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  • Ontario lawmakers have harsh words for debt settlement services.

    Ontario lawmakers have harsh words for debt settlement services.

    Laurie Campbell

    Ontario lawmakers are speaking out about abusive debt settlement services, perhaps in part because Credit Canada Debt Solutions and other credible members of the province’s debt services industry have been raising a big stink about the matter.

    In light of developments, I’ve just put together in my head a kind of question and answer period with the Government of Ontario. Here is the transcript of the exchange.

    Q: You’ve just released a consumer alert in Ontario about something called debt settlement services, and for some reason I am reminded of that TV commercial featuring Canadian actor Alan Thicke standing beside bold red logos. Can you provide details about this alert?

    A: The Ministry of Consumer Services is warning consumers to exercise caution when considering a contract for debt settlement services. Complaints about companies offering debt settlement services are increasing. Most of the complaints are about unclear or misleading contracts, excessive fees, and failure to reduce debts as promised. Services may be marketed as “debt settlement”; “debt management”; “debt arrangement”; “debt reduction”; or “debt consolidation.” Companies may tell you that they can reduce the amount of debt you owe your creditors.

    Q: What advice can you give Ontarians about protecting themselves from questionable debt settlement services claiming to help consumers reduce their personal debts by 50 per cent or more?

    A: Watch out for exaggerated or false claims. Remember, your creditors may not agree to reduce any of your debts, let alone reduce them by 50 per cent or more. Claims that working with a debt settlement company means there will be no negative effect on your consumer report (e.g. credit file, credit rating) are wrong and misleading. Beware of claims saying that programs are approved by the government. The provincial government does not approve debt settlement programs. Debt settlement companies cannot stop collection agencies and creditors from contacting you regarding your delinquent accounts.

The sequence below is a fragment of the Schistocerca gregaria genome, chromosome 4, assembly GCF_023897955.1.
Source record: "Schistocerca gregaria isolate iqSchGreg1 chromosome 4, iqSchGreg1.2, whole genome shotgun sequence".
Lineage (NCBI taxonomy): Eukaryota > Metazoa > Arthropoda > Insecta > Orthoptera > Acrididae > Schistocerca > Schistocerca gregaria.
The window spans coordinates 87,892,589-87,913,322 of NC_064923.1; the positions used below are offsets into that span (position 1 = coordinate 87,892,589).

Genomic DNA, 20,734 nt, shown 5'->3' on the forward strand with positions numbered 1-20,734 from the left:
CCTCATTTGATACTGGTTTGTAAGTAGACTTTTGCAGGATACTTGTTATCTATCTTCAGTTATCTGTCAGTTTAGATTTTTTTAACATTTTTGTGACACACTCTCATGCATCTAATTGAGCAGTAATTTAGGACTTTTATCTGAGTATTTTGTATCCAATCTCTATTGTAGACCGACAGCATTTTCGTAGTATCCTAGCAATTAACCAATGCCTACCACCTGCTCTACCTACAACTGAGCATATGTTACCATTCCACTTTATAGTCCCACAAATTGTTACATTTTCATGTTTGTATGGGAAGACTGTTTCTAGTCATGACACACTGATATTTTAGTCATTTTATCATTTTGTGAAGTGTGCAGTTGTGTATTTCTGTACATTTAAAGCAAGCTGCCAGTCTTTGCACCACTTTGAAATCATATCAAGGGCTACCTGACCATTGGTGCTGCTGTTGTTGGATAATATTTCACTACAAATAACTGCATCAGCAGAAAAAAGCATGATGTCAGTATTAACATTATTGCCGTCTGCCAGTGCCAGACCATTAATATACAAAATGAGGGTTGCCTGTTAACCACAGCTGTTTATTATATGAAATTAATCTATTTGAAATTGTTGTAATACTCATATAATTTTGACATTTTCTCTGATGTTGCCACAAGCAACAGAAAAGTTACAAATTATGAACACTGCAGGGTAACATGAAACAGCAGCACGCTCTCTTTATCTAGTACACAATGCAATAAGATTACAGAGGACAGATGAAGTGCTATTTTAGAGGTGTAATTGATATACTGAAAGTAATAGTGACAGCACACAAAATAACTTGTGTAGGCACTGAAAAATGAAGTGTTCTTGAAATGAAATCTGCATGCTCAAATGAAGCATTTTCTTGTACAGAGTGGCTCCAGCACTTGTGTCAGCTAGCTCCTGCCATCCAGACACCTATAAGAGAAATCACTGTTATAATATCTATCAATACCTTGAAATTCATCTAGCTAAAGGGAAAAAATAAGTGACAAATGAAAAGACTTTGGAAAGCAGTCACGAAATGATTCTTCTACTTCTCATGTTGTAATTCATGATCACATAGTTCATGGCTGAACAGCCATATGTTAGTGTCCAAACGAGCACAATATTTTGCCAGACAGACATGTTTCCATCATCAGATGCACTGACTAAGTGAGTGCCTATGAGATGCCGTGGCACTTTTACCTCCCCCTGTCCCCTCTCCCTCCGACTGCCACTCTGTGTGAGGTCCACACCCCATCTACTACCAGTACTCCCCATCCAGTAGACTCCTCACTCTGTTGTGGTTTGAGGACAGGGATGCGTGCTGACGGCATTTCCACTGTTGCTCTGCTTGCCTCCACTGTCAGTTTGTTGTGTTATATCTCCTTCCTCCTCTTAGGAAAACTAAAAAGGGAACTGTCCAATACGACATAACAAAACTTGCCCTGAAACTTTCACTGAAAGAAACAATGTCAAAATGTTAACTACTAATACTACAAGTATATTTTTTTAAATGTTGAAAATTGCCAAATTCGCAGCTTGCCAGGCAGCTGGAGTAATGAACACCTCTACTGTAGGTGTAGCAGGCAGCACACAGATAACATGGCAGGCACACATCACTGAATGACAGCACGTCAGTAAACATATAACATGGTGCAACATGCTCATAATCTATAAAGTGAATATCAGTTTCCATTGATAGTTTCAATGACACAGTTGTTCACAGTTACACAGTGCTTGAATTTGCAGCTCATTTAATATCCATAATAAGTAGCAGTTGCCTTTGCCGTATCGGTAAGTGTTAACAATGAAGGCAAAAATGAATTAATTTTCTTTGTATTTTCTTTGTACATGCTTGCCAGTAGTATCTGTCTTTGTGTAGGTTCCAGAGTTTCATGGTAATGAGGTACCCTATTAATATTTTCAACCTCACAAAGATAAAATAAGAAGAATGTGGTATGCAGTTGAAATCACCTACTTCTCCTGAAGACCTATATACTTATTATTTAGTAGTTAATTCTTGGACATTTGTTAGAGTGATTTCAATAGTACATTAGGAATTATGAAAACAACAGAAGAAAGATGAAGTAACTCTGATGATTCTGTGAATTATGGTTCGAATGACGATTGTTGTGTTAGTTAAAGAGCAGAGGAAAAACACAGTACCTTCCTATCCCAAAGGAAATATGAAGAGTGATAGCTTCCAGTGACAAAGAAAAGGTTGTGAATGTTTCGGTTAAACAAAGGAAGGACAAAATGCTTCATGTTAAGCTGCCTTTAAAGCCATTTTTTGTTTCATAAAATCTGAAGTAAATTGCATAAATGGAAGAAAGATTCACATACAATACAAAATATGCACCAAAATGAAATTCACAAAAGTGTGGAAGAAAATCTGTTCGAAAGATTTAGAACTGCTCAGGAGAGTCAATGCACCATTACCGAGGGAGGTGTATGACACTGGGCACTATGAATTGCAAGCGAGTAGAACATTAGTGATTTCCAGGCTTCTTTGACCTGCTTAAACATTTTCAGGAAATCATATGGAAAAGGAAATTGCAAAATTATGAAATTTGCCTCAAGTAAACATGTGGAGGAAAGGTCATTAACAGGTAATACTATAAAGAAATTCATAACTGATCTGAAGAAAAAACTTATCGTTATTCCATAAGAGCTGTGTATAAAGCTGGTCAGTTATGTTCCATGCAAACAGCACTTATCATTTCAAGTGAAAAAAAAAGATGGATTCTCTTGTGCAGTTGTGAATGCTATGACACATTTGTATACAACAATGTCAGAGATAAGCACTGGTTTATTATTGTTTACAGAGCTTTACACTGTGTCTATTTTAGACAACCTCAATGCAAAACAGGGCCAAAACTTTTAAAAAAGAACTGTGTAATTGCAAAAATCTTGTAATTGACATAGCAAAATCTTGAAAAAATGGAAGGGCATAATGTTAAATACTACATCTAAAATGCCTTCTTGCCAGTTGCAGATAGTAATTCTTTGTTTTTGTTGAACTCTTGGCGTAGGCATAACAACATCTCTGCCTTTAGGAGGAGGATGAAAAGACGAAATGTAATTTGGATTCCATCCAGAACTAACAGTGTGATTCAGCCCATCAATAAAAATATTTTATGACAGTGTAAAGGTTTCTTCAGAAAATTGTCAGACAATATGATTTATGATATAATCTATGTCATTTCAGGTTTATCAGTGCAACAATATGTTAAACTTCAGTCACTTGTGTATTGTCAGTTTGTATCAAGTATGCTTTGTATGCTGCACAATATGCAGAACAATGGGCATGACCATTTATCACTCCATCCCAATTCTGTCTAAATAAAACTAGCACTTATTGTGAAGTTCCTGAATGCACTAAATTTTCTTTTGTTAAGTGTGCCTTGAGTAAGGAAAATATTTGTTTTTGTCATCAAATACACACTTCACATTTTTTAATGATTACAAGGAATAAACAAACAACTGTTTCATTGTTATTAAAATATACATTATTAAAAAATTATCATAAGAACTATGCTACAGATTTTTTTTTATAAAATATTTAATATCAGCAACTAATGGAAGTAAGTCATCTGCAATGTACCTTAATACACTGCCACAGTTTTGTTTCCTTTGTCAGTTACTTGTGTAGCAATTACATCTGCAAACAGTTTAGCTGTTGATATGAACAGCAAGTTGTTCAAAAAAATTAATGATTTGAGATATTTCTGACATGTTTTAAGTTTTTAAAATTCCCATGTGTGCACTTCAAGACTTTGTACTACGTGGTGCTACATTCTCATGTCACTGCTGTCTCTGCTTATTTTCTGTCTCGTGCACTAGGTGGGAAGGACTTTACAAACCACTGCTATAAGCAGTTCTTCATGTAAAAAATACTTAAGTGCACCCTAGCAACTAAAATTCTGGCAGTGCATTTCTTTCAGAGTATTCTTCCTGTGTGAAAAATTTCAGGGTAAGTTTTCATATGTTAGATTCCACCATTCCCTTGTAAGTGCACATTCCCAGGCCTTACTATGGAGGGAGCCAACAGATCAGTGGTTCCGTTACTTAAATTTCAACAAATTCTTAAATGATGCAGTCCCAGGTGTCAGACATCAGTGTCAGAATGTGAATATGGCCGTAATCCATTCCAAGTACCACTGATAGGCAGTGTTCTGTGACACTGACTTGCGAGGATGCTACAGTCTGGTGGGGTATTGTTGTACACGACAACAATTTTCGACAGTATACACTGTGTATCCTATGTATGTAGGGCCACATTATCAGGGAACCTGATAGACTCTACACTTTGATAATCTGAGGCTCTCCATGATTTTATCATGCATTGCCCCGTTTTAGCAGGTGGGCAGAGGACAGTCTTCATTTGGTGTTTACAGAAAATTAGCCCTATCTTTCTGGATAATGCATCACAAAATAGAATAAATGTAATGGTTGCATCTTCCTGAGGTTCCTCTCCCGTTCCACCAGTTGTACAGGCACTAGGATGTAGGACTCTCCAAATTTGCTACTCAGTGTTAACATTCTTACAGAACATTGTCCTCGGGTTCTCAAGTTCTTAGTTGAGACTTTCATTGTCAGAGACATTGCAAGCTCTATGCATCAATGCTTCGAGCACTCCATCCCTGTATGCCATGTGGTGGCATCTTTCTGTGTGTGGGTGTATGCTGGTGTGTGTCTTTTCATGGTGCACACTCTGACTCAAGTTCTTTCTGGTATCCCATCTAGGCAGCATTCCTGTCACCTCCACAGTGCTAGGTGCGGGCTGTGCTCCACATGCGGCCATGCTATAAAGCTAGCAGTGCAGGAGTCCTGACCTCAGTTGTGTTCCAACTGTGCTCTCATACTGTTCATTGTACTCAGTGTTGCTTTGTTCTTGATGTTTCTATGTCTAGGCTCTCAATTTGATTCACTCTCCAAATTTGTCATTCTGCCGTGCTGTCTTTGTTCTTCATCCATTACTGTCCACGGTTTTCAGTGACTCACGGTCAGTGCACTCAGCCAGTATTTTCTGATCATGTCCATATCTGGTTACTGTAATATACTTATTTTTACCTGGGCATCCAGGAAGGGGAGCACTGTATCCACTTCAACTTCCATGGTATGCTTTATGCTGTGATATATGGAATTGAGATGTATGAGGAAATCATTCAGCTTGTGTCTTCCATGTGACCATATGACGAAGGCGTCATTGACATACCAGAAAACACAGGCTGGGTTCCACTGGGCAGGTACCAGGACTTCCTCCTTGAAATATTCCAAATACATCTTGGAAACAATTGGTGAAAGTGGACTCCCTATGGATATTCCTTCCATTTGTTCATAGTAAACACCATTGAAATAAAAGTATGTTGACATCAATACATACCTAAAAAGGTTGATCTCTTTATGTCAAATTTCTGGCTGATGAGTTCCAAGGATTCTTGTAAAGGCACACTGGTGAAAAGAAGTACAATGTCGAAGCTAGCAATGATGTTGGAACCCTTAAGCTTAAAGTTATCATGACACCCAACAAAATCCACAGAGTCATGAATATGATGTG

Q: My understanding is that questionable debt settlement services are charging large, up-front fees and then failing to deliver on services that extend over time. Can you address the issue of debt settlement companies that promise the world, then leave the universe as quickly as possible?

    A: Be wary of large up-front fees and service contract amounts. Some companies may ask for large up-front fees even before any work has been done. Some will not refund money that you paid and meant to be used to pay off your debts even if your creditors refuse to deal with debt settlement companies or refuse to reduce your debts. If you decide to terminate the contract before the end of the term, you may have to pay a large fee … Don’t be pressured. Take the time you need to understand the contract, including the fine print. If you don’t understand something, don’t agree to it and don’t sign anything. Ask for clarification. What matters is what is written down in the contract, not what you are told over the phone or verbally in a meeting.

    Q: In terms of legislation, what protection is provided to Ontarians in relation to abusive debt settlement services?

    A: Ontario’s Consumer Protection Act (CPA) protects consumers entering into contracts, including contracts with debt settlement companies. Under the CPA, you have: The right to be informed: Ontario law requires clear, comprehensible and prominent disclosure of key details in contracts. The right to be free from false, misleading or deceptive representations: It is an unfair practice for a person to make a false statement when dealing with a consumer. The right to approve or reject material changes in contracts for ongoing services: Contracts cannot be changed without your consent. The right to cancel a contract within the first year if the contract does not meet all the requirements of the CPA: If this is the case you may be entitled to be paid back the money you paid under the contract.

    And that marks the end of the question period I put together in my head, featuring verbatim quotes from the consumer alert cited in my first question. It can be visited here:

    Under the circumstances, further steps by the government to prevent this sort of financial abuse are certainly welcome.

    It’s worth noting that not so long ago debt settlement services were outlawed in the United States, and through new legislation they have been regionally regulated in Canada - with certain practices banned outright in Manitoba through regulations modelled on an existing Alberta law. Meanwhile, Nova Scotia lawmakers are on their way to enacting similar legislation.

    Should we in Ontario – with our good track record in consumer protection – decide to follow suit, I think the government will be subject to much praise for its wisdom, as well as for its compassion toward many debt-ridden families and individuals, most of whom have lost their way simply because they are financially illiterate.

    The last thing these troubled souls need are insincere companies making financial matters worse.

    Topics: Debt Settlement

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